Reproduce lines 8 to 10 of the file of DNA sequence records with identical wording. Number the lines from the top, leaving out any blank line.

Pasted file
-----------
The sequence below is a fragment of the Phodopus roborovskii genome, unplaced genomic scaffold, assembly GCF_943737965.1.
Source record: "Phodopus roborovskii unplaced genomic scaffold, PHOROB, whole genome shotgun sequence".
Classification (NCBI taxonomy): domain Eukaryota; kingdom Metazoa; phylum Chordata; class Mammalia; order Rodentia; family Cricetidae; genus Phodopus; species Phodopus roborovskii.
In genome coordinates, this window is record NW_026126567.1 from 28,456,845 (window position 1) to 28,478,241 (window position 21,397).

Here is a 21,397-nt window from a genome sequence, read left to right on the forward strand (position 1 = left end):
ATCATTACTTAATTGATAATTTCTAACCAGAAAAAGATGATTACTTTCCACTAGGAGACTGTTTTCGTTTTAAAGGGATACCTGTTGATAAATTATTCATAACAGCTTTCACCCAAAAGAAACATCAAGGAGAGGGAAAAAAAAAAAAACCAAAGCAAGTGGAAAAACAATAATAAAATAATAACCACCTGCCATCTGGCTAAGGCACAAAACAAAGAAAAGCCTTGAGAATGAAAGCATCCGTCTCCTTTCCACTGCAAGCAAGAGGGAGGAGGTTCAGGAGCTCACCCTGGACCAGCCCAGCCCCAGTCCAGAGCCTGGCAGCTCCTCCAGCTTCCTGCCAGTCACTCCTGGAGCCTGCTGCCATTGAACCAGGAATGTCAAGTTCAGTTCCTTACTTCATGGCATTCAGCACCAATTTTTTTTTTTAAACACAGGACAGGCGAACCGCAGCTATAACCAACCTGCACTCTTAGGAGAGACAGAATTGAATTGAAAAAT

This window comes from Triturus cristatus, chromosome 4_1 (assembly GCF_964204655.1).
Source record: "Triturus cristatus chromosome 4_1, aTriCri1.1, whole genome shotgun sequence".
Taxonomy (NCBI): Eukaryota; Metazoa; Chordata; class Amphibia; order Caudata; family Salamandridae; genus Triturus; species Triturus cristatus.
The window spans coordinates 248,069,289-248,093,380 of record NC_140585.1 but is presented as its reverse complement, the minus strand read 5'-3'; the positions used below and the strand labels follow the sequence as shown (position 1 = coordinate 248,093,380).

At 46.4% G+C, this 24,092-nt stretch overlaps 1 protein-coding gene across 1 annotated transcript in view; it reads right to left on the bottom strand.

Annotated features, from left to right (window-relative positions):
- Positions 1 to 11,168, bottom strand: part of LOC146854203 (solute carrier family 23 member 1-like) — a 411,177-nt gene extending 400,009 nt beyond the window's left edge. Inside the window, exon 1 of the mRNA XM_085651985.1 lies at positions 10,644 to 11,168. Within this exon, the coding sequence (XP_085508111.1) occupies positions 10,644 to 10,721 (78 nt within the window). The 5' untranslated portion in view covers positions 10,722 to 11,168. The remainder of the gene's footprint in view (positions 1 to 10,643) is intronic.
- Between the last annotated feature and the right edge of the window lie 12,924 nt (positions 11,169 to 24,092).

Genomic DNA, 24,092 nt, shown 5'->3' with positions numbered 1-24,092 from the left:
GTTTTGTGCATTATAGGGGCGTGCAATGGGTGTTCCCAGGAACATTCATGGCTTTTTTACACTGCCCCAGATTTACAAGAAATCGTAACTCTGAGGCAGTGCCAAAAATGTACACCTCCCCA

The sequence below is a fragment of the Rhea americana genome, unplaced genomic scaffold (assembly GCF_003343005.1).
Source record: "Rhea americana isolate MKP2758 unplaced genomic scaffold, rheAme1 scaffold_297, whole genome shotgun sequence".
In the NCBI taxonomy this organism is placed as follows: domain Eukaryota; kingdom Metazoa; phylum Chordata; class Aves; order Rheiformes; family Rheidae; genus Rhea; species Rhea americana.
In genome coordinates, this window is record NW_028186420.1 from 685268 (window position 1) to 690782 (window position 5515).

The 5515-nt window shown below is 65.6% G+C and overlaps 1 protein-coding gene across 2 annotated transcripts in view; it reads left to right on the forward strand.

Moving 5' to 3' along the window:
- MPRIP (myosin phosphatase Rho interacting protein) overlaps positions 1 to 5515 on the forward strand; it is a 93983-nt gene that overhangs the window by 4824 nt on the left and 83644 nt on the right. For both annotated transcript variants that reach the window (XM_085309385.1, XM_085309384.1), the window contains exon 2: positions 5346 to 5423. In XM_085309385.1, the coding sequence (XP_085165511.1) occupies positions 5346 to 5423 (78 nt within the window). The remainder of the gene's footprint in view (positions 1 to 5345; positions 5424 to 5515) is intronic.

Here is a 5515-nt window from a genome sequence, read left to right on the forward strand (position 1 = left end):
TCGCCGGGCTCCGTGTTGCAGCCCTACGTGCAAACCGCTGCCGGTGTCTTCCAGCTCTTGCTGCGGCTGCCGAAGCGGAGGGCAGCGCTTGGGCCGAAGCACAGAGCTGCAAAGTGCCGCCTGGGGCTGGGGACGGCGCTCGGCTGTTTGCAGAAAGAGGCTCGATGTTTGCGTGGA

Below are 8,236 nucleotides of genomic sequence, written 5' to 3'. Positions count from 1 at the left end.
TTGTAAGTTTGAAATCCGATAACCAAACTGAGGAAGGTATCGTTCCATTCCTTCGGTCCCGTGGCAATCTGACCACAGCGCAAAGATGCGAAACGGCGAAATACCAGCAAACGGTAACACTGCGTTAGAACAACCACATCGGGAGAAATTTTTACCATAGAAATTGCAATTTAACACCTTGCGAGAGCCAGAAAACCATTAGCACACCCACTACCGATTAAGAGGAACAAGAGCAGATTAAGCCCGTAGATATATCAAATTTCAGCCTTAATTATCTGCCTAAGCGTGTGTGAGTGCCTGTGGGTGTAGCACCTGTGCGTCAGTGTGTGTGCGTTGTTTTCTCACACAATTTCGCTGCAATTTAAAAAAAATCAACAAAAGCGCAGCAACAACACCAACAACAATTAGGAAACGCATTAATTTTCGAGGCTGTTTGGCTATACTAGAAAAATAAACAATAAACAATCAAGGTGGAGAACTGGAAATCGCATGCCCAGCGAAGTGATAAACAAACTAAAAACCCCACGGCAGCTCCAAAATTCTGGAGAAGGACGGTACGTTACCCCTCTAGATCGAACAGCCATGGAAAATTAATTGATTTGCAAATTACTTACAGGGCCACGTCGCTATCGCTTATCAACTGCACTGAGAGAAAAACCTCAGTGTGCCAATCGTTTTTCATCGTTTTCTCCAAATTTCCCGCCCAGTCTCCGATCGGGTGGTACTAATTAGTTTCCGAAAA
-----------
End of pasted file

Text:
Source record: "Triturus cristatus chromosome 4_1, aTriCri1.1, whole genome shotgun sequence".
Taxonomy (NCBI): Eukaryota; Metazoa; Chordata; class Amphibia; order Caudata; family Salamandridae; genus Triturus; species Triturus cristatus.
The window spans coordinates 248,069,289-248,093,380 of record NC_140585.1 but is presented as its reverse complement, the minus strand read 5'-3'; the positions used below and the strand labels follow the sequence as shown (position 1 = coordinate 248,093,380).